Revenues from the national oil company, Saudi Aramco, have long been the lifeblood of government spending. Some in the family have resisted a proposal by the king’s son Deputy Crown Prince Mohammed bin Salman to partly privatise it, since listing it on stock exchanges in New York or London would bring new audits of Aramco and possibly more insights into government funding, and in turn, money for the royals. 

Facing huge budget gaps, the government has cut public-sector pay along with subsidies, sending gasoline, electricity and even water bills higher. The kingdom has begun borrowing by the billions both at home and abroad. And hiring by the government — a large and sought after employer for Saudis — has been cut, instilling fear for the future in younger people who cannot find work.  Royals are sharing the pain, according to Anas al-Qusayer, the spokesman for the Ministry of Culture and Information, who said that their allowances had been reduced. At least some royals, though, have seen no decline in their stipends, according to several Saudis close to the family.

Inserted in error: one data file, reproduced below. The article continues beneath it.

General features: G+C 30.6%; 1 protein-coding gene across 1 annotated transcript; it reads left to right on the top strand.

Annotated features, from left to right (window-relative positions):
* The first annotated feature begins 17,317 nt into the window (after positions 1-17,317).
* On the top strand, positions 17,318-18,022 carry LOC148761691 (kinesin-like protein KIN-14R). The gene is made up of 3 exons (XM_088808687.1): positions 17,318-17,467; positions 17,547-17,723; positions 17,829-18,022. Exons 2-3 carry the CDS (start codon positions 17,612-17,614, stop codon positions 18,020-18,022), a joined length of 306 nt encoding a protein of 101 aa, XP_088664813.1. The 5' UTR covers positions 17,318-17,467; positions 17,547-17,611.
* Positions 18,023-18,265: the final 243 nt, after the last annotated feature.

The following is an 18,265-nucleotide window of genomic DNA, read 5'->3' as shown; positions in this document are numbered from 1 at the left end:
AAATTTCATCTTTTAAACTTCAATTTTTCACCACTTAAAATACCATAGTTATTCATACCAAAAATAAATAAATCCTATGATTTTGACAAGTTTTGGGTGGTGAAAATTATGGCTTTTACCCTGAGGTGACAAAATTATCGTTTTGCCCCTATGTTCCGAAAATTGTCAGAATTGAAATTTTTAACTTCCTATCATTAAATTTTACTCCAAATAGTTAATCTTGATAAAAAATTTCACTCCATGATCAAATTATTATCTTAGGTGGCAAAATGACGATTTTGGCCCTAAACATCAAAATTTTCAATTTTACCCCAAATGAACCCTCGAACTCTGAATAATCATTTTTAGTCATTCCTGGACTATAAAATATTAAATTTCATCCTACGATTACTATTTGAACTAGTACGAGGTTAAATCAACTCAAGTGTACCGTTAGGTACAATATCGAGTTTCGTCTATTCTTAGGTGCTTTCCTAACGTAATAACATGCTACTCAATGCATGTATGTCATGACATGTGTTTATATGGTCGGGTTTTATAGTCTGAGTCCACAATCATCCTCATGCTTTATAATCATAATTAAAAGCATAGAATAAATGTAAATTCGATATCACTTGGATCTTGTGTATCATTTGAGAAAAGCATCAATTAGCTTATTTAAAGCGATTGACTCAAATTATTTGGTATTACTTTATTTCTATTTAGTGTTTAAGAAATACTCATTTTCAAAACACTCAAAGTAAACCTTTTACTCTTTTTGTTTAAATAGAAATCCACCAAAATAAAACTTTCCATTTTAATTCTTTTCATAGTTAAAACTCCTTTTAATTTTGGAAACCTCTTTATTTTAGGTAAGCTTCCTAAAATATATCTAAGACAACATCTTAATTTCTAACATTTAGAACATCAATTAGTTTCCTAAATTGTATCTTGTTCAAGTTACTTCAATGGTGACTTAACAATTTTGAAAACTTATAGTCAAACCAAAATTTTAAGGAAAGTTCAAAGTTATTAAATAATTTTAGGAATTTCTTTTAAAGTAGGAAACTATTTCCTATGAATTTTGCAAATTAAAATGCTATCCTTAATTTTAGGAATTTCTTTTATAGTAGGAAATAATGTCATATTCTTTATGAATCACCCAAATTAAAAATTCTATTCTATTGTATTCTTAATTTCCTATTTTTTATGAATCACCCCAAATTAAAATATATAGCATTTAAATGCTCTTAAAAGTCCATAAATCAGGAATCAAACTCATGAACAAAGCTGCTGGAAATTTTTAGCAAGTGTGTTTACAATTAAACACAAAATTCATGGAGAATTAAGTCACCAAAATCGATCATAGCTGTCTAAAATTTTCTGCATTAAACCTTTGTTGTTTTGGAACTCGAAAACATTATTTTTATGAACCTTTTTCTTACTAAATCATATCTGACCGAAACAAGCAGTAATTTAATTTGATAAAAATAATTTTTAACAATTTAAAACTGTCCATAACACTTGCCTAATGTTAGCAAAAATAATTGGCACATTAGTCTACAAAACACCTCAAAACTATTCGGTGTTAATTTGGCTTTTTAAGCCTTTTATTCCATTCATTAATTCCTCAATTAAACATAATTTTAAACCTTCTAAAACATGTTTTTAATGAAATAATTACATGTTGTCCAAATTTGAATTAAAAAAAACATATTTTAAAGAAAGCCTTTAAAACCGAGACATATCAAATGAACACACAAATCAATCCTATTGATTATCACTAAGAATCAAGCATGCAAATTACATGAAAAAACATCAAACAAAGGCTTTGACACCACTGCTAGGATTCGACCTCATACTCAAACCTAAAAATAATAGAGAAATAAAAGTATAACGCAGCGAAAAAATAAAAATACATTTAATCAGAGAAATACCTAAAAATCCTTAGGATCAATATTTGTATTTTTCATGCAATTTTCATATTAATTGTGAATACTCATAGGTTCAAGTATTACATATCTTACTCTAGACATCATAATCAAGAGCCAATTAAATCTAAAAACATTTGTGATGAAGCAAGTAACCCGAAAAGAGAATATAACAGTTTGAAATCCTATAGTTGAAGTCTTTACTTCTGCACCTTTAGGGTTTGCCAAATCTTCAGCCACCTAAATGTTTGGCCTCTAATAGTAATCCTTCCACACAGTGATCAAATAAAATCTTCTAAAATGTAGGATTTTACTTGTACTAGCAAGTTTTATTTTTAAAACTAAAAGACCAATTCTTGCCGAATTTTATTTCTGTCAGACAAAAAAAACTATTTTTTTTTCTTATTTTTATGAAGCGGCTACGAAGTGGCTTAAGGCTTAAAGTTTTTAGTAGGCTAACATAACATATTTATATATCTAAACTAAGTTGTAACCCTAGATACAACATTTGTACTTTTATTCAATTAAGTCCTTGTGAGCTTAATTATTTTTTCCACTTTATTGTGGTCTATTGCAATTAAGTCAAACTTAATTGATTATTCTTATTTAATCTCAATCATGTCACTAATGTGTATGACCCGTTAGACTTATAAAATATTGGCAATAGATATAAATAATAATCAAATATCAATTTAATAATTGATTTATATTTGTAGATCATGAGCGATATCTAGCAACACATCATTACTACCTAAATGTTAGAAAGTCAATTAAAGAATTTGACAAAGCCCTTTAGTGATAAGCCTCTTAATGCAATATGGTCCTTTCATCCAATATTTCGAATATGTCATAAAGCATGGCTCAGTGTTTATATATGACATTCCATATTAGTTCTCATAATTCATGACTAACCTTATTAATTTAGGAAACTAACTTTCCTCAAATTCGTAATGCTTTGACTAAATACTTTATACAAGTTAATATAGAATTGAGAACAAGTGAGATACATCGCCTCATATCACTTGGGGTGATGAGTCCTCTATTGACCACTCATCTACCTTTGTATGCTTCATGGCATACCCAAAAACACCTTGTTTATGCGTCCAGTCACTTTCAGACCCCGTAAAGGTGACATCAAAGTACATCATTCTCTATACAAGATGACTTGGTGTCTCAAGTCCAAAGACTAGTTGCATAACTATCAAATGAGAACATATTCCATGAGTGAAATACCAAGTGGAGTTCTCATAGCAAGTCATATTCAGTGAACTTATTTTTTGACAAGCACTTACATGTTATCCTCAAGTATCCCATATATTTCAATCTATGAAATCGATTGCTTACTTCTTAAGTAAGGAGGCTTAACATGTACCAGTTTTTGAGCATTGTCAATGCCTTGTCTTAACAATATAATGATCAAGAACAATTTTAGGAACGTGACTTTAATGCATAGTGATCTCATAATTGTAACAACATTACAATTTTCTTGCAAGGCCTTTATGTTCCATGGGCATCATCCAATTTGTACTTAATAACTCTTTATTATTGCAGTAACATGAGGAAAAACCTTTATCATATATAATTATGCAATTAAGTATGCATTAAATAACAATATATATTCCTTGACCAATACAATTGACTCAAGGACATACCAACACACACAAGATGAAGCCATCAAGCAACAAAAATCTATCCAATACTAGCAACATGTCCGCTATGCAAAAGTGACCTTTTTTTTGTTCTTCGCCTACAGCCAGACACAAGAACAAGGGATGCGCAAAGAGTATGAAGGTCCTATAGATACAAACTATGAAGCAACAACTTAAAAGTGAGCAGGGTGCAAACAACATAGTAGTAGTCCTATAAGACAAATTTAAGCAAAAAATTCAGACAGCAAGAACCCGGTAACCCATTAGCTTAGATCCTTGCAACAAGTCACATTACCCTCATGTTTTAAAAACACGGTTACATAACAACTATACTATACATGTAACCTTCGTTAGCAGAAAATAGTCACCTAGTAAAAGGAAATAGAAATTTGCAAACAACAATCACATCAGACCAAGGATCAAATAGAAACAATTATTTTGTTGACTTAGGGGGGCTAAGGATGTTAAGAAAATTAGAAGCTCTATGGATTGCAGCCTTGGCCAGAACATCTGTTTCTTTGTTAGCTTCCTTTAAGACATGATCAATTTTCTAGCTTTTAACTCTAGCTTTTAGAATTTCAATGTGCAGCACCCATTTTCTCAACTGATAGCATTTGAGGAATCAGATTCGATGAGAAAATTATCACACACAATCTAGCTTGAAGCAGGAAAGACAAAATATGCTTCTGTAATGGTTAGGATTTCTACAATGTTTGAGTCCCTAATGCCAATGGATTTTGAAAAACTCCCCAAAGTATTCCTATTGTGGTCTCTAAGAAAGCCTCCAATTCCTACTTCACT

“Under Salman, princes again appear to enjoy a lot more material privileges, and the core allowance system has not been changed,” said Steffen Hertog, an associate professor at the London School of Economics who wrote a book on the political economy of Saudi Arabia, “Princes, Brokers and Bureaucrats.” Some royals are still spending big. Dania Sinno, a real estate agent with Belles Demeures de France, said that multiple family members had been buying property in Paris in the last year. She recently sold a nearly 11,000-square-foot apartment on the exclusive Rue Octave-Feuillet for more than $30 million to a Saudi princess.